"Go to hell." spat out Goldman, ears were still ringing from the clout to the back of the head that knocked him off his knees. He hissed when a length of rope whipped through the air and licked across his thigh. He kicked out defensively at the man who whipped him, to his satisfaction, his army boot landing squarely against the man's shin.

Blows rained down on him until he lay there bleeding and senseless. A curt order from the VC officer had two of the troops drag the unconscious lieutenant away.

They tossed their unresponsive burden headlong into a bamboo cage and left him lying there in a heap, tied as he was.

"Hey. Yo. . . Soldier. . . Lieutenant ?. . ." He heard it coming from far away. Like a weak radio signal. He wanted the radio to shut up. He tried to roll over, to get away from it, from the pain it was letting in.

"Goldman? Is that what it says? Lieutenant Goldman. Sir. Lt?" came the persistent nagging. Annoyed fully awake, groaning, the Lt. tried to find the source of his aggravation. But intense pain and the inability to move reminded him with a jolt of where he was.

"Back among the living dead, sir." came the voice again. Goldman craned his neck and found the source. He also took in his immediate surroundings. He found himself in one of the bamboo cages he'd seen when they'd entered the camp.

"Roll towards me, up against the bars, I'll try and reach across and untie you." offered the mystery man in the adjacent cage. With some effort on both their parts, the Lt. managed to roll closer and the soldier managed to reach across and get the Lt.'s raw wrists free.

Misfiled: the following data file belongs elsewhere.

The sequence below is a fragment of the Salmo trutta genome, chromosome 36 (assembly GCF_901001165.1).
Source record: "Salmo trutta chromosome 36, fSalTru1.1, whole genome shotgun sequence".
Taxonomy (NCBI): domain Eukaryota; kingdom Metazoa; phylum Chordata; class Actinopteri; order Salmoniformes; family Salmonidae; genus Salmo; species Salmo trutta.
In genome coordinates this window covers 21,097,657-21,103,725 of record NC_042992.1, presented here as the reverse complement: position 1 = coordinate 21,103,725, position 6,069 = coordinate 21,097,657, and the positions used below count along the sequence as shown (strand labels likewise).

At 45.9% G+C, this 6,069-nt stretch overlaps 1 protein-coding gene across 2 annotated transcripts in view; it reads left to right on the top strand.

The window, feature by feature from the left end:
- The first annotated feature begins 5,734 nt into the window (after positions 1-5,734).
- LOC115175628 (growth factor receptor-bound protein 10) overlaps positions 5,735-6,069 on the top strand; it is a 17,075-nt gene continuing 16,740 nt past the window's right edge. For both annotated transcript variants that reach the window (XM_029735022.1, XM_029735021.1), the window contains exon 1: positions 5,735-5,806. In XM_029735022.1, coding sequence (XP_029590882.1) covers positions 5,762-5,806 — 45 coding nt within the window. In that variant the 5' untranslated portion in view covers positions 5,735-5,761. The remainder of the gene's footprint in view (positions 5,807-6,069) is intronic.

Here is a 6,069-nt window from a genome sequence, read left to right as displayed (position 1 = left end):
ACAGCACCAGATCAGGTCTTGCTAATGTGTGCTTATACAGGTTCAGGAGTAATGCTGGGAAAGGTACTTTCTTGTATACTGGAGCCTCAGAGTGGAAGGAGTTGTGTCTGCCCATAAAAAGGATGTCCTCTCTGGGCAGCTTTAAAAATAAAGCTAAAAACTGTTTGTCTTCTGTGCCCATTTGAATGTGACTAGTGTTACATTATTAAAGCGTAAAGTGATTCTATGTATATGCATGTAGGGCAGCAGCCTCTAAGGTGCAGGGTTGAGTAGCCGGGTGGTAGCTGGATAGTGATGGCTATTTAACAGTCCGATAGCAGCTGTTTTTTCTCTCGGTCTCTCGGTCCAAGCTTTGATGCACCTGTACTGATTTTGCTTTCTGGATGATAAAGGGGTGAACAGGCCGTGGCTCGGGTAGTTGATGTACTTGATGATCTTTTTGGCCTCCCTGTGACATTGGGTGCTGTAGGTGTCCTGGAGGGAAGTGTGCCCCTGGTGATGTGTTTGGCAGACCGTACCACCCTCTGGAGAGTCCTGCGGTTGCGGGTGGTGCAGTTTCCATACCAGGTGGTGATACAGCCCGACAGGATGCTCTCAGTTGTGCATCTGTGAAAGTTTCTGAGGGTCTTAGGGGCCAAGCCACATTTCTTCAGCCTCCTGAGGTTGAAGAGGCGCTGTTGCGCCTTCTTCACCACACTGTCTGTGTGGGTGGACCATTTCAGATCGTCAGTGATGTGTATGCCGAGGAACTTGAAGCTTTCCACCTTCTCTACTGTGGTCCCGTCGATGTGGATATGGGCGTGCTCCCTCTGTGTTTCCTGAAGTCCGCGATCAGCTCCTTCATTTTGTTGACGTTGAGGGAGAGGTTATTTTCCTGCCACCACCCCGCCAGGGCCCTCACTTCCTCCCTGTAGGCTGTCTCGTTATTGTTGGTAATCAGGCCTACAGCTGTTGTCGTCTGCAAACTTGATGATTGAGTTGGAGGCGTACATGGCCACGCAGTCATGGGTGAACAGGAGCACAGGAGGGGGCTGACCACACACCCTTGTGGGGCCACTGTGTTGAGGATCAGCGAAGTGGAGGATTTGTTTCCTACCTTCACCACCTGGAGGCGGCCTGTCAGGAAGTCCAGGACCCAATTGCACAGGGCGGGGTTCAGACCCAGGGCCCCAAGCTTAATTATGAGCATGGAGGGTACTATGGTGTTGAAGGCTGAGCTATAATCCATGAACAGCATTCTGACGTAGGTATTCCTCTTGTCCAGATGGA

"Thanks." said Goldman gratefully. He took a careful look around sizing up just how big a pile of crap he was in.

"Don't bother thinking of breaking out of here, Lt." volunteered the Lt.'s 'neighbor'.

Goldman looked at the man seeing empty eyes looking back at him.

"Your name, soldier?" asked the Lt. rubbing absently at his wrists.

"Some days I can't remember. Today it's Hammell. PFC, sir." his attempt at a salute failed miserably.

"How long have you been here, Hammell?"

"Not too sure anymore. I'm guessing maybe six months." he picked at a scab on one of his scrawny knees.

"Six months?!!!" Goldman couldn't believe it. Hammell just nodded. "How many guys here?"

Hammell glanced around taking in the sea of cages around him. "The numbers fluctuate, sir."

"So some have managed to escape." said Goldman, feeling hope for a moment.

"No sir. . ."

"This isn't happening." whispered Goldman, refusing to believe the private. But as he looked around at the cages and a fist of fear clenched at his stomach.